Perhaps partially, but the aristocracy and monarchy had already been overthrown before the Communists seized power.

Quote:
Lots of communists have different ideas of why the Soviet Union failed in its goal, one of these is that the Soviet Union failed because of harassment from the United States. I think the modern-day communists are just blowing smoke when they make such claims.

Not entirely. The USSR was under a great deal of pressure from the West, and the US did send military aid to the enemies of the Bolshevik Party during the civil war. Most major nations refused for a long time to extend diplomatic recognition to the Soviets or to allow any trade dealings with them, which isolated the USSR economically and diplomatically and made it much more difficult for them to rebuild after WWI and the Russian civil war. And of course even once they were established they were opposed at every turn, regardless of what they were trying to do. Even when Stalin set out to stop Hitler, he could find no support among the leaders of Western Europe.

Quote:
I think he has identified the other members of the government (I.E. the ones he hasn't killed) as his band.

Stalin wasn't known to trust anyone, not even those loyal to him.

Quote:
Also, let's consider the size of the "bands" of prehistory. They were usually only 30-50 individuals in size. Since our instincts have changed little since prehistory, it can be reasonably suggested that we humans are not psychlogically built to have power over more than 150 individuals - and I think that's being generous. Joseph Stalin and the soviet government had power over millions of people and it can be safely said the the government felt little emotional attachment to the masses.

That seems somewhat reasonable. Most people really can't conceptualize of thousands or millions of people in the same way they can see a handful of people they actually know.


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10 Aug 2010, 6:19 pm

Quite cordially, I think that harassment from the United States makes more sense than this explanation, which basically says that the Soviet Union failed because Stalin was "power mad".



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10 Aug 2010, 6:22 pm

A Soviet put it as "We had engineers but no philosophy."

I think that's a good way to sum up the general movement to death. It's always bad when you have those who create but no one who imagines. It's a problem I'm seeing forming here....no philosophy, just engineers (not even scientific ones...just marketing and banking engineers).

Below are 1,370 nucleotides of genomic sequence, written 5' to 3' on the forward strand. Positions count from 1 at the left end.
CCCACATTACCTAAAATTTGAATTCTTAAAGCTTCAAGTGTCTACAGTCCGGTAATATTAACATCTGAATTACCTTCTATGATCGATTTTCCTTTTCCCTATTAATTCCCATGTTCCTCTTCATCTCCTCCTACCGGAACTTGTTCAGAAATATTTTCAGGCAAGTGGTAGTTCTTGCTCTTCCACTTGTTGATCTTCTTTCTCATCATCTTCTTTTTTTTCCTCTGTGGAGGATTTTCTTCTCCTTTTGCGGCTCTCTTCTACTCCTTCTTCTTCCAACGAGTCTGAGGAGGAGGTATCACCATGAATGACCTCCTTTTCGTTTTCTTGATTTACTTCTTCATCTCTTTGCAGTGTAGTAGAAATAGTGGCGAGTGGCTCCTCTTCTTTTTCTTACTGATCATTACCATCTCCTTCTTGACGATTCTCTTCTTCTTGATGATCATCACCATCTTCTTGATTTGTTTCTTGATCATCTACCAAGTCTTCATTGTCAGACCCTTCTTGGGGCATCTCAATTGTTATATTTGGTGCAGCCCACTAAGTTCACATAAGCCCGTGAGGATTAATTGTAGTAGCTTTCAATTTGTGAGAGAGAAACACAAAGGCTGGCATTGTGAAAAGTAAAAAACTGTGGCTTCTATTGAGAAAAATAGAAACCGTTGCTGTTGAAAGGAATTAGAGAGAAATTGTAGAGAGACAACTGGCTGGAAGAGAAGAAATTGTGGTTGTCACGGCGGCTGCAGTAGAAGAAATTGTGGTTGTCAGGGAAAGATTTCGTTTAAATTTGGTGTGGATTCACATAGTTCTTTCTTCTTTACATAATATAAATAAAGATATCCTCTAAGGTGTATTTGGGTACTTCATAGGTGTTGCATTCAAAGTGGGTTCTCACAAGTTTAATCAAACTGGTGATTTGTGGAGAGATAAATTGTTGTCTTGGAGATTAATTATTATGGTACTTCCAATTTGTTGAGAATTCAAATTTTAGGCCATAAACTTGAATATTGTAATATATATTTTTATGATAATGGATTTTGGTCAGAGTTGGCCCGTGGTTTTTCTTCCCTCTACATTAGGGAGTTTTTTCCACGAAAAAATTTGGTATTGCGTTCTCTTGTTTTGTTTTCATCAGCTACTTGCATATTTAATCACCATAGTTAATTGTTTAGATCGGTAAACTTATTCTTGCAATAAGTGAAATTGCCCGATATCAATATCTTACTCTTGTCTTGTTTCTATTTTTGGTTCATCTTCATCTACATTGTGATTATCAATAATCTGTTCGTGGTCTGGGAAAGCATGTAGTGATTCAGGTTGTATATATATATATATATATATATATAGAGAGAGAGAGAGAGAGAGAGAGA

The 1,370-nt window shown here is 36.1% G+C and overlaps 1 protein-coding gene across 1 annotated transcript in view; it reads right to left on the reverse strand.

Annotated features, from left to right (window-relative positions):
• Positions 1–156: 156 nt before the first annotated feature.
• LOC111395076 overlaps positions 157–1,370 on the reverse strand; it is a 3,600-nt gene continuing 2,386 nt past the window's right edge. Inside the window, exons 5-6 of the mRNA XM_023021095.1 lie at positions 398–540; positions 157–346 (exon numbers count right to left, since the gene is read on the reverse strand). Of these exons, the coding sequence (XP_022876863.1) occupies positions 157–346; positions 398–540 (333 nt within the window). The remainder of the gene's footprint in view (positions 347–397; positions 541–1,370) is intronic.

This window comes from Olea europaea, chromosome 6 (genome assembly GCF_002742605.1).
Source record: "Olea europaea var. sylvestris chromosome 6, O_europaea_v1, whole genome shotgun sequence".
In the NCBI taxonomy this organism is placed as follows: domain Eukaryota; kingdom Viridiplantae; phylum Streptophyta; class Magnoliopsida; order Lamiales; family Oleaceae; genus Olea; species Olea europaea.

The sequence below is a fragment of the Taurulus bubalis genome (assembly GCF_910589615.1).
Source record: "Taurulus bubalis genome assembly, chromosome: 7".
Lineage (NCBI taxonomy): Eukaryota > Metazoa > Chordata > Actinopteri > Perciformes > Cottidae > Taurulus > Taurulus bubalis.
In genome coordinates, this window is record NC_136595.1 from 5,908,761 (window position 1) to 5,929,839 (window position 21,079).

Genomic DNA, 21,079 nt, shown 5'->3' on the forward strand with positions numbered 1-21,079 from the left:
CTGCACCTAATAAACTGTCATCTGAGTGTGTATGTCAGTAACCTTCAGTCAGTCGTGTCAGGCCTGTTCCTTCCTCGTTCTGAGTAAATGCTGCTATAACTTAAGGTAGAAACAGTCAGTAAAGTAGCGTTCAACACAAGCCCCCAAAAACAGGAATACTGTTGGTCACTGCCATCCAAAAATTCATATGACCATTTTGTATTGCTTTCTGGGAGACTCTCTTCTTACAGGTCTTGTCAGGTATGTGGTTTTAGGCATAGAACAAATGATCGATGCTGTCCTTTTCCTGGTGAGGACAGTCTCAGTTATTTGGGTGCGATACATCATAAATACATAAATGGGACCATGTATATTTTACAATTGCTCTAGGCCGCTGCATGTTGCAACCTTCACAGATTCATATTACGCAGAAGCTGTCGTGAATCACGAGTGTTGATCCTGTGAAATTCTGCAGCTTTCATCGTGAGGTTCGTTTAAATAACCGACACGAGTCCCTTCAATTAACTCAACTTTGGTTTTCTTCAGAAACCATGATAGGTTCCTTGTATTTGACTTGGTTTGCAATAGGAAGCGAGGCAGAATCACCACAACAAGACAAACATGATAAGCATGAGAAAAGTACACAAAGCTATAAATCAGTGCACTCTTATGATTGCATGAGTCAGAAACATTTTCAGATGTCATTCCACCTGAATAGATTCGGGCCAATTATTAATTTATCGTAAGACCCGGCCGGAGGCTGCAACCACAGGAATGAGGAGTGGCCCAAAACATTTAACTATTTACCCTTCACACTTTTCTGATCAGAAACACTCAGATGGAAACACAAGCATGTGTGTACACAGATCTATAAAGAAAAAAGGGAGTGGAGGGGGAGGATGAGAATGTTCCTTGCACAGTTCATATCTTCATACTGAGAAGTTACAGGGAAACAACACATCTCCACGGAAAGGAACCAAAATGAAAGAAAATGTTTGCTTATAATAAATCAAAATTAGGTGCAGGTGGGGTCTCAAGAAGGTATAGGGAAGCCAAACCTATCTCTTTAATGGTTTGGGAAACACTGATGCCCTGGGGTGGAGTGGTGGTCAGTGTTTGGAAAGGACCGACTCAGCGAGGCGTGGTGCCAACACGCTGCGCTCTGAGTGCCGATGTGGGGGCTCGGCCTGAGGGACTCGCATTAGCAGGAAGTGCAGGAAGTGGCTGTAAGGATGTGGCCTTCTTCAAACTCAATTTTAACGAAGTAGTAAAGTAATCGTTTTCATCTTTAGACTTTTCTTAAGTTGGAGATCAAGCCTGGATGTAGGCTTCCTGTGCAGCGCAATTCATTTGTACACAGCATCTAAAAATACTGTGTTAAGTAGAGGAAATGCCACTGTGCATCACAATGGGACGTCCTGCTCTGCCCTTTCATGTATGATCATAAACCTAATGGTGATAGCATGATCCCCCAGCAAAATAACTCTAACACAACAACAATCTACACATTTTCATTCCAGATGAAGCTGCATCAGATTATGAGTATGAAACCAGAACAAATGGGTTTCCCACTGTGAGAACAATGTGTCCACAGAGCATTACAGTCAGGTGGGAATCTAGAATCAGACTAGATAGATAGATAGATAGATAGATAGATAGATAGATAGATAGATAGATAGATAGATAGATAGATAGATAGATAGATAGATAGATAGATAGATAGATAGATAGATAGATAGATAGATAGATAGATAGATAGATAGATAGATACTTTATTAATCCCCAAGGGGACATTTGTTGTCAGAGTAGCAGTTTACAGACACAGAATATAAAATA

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10 Aug 2010, 6:31 pm

skafather84 wrote:
A Soviet put it as "We had engineers but no philosophy."

I think that's a good way to sum up the general movement to death. It's always bad when you have those who create but no one who imagines. It's a problem I'm seeing forming here....no philosophy, just engineers (not even scientific ones...just marketing and banking engineers).


Soviet Union had better artists than many other countries of the same time (particularly the capitalist utopia of the USA). Think of the Russian composers of the time, and filmmakers (some of the best were Soviets). I'm not sure about philosophy, but they did have art.



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10 Aug 2010, 6:35 pm

skafather84 wrote:
A Soviet put it as "We had engineers but no philosophy."

I think that's a good way to sum up the general movement to death. It's always bad when you have those who create but no one who imagines. It's a problem I'm seeing forming here....no philosophy, just engineers (not even scientific ones...just marketing and banking engineers).

Quite the opposite of that is true, actually. The USSR went through a crisis in the 30s and 40s when they had almost no properly trained engineers, but they had plenty of ideologues. All of their scientific efforts (at least in the early years) were structured around Communist philosophy.


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10 Aug 2010, 6:41 pm

Orwell wrote:
skafather84 wrote:
A Soviet put it as "We had engineers but no philosophy."

I think that's a good way to sum up the general movement to death. It's always bad when you have those who create but no one who imagines. It's a problem I'm seeing forming here....no philosophy, just engineers (not even scientific ones...just marketing and banking engineers).